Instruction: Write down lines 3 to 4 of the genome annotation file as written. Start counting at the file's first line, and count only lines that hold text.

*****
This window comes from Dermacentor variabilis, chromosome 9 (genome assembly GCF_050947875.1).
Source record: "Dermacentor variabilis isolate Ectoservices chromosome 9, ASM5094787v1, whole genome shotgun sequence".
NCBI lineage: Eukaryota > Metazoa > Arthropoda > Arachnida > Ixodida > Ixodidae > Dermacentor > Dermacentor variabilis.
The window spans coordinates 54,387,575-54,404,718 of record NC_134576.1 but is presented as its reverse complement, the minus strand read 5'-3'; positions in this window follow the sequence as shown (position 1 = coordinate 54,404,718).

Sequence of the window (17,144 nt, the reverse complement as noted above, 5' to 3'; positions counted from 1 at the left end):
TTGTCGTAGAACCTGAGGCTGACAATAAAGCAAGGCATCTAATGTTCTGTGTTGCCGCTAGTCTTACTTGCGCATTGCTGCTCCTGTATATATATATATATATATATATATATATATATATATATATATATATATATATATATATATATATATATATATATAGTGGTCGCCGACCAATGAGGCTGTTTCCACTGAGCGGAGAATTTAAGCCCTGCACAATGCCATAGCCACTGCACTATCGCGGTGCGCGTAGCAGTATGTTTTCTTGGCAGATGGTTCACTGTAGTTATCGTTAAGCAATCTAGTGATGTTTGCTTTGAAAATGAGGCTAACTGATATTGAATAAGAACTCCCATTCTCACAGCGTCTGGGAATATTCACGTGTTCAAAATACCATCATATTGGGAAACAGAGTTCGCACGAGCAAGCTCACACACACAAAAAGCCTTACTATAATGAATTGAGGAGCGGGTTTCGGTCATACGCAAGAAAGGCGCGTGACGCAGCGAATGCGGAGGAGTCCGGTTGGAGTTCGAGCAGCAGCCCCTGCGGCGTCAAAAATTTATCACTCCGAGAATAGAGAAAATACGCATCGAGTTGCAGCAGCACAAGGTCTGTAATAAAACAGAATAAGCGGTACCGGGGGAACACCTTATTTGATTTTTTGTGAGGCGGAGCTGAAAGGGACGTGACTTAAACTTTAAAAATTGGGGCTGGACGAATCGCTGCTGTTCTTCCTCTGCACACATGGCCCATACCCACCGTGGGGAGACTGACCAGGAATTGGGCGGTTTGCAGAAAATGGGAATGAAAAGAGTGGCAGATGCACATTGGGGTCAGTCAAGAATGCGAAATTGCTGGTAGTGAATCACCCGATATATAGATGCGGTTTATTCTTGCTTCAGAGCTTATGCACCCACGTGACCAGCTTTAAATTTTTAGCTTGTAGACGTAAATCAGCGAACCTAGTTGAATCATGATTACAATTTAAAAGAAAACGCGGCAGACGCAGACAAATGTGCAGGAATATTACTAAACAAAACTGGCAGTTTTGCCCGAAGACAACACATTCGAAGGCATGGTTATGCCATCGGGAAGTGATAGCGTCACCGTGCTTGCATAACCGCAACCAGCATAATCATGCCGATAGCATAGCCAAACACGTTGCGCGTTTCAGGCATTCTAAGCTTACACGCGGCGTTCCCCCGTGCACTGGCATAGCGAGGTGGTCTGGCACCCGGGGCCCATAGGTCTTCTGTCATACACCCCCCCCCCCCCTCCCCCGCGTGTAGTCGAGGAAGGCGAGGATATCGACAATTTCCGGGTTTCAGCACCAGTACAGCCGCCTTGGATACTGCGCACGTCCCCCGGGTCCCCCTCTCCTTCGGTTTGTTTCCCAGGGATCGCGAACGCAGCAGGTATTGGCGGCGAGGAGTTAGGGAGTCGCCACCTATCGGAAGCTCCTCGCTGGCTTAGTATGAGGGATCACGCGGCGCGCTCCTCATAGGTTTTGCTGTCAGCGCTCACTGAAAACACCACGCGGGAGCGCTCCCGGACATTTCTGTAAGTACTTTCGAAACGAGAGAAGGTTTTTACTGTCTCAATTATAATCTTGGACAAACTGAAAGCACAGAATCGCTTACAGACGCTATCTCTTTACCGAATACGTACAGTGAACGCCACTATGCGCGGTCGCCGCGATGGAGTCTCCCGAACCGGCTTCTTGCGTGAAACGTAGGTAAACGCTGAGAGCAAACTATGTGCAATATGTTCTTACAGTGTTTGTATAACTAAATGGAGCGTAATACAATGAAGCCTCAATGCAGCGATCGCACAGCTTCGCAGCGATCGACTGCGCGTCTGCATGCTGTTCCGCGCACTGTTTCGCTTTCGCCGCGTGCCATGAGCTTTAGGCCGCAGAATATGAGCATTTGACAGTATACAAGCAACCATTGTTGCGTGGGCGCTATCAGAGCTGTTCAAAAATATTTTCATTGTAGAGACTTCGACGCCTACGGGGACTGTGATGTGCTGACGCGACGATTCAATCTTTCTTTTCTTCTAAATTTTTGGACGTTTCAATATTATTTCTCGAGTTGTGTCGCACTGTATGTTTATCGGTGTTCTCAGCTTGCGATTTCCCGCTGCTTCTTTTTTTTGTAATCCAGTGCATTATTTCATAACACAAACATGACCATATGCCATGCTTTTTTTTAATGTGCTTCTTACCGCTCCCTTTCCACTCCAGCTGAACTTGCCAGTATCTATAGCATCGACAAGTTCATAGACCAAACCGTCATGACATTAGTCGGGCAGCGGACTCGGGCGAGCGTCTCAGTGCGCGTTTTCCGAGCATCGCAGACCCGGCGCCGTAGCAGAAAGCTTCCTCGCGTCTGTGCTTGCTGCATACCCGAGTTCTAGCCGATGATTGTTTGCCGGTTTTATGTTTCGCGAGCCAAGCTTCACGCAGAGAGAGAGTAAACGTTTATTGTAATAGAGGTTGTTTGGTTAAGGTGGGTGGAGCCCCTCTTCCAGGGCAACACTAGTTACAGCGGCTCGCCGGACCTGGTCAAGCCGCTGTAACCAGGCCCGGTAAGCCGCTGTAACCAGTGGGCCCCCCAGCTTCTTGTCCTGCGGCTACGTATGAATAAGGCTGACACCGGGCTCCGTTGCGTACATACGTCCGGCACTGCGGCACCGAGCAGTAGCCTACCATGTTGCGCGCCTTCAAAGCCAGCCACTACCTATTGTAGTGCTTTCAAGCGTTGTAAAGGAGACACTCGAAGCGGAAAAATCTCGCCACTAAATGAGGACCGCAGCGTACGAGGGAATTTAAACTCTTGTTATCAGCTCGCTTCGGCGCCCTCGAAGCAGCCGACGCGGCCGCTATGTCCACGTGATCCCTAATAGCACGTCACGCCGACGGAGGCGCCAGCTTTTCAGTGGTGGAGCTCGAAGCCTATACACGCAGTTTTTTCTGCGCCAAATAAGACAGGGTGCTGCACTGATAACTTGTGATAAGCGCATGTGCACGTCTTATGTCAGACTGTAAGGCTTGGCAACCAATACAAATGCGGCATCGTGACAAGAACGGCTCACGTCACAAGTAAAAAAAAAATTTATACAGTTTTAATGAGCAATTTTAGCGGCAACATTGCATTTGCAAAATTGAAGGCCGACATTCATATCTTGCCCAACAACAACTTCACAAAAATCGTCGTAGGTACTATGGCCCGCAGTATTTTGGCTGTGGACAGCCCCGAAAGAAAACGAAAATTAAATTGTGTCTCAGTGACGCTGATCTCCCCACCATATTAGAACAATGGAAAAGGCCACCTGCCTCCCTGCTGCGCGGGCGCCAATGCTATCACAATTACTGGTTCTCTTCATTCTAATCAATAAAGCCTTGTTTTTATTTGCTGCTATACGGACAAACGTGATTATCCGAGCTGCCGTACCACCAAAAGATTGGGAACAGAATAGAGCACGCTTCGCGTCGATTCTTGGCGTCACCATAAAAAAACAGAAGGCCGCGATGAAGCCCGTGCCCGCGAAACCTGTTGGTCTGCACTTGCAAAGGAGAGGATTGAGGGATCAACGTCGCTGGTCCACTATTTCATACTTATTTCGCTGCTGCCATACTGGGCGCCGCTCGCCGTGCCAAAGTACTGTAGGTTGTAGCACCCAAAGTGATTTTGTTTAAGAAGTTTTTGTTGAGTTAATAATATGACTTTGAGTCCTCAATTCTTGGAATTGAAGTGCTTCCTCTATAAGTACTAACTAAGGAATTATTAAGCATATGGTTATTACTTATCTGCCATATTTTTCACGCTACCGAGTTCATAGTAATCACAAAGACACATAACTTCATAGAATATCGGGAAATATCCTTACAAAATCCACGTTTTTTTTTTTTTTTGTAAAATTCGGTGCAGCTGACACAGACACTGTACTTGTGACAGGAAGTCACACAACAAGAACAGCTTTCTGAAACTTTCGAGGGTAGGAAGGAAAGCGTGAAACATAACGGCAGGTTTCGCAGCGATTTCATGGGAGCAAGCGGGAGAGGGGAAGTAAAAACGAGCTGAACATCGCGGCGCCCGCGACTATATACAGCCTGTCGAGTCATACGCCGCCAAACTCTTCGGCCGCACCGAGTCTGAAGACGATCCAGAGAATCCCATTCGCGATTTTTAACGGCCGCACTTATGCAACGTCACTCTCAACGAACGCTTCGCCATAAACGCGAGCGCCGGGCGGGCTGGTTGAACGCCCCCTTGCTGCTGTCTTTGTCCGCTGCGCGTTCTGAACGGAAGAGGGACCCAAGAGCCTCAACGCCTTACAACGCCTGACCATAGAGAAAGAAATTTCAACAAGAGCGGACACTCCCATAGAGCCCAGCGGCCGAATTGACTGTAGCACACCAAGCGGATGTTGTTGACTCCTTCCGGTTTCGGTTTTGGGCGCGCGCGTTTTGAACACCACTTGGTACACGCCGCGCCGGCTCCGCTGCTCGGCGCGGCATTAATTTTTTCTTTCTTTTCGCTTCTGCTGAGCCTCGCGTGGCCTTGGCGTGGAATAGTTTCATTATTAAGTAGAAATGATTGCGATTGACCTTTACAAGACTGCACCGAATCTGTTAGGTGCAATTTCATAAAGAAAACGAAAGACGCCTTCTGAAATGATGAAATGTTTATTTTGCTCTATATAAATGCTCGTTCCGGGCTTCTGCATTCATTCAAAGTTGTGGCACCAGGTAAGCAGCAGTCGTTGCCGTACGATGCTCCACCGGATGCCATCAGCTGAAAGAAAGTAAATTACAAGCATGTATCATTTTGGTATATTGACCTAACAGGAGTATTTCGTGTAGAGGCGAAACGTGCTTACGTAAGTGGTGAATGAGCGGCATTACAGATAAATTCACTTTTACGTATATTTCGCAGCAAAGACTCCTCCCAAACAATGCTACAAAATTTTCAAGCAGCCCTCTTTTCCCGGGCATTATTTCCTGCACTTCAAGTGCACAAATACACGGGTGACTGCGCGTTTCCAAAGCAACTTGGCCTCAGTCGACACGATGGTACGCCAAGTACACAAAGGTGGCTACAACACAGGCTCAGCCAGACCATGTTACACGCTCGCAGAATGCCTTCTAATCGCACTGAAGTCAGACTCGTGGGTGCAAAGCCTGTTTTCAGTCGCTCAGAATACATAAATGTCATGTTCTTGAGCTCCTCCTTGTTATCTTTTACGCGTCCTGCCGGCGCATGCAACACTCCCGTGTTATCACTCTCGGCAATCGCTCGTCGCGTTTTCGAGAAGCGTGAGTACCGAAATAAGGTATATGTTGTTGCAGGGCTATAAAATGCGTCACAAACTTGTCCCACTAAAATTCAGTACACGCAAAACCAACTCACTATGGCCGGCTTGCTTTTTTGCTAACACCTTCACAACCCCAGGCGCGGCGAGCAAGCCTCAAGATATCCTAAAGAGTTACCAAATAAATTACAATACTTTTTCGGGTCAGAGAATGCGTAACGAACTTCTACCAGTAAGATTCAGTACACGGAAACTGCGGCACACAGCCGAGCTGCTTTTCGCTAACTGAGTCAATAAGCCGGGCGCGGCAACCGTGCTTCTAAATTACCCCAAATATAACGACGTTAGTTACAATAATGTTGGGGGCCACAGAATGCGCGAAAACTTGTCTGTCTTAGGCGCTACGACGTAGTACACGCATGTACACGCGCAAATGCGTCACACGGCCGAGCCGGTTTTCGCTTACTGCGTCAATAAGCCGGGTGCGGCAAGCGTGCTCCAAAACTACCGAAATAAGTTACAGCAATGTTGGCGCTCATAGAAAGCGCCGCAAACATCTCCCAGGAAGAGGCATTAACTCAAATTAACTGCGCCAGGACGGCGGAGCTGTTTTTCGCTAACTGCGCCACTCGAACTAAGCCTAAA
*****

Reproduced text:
NCBI lineage: Eukaryota > Metazoa > Arthropoda > Arachnida > Ixodida > Ixodidae > Dermacentor > Dermacentor variabilis.
The window spans coordinates 54,387,575-54,404,718 of record NC_134576.1 but is presented as its reverse complement, the minus strand read 5'-3'; positions in this window follow the sequence as shown (position 1 = coordinate 54,404,718).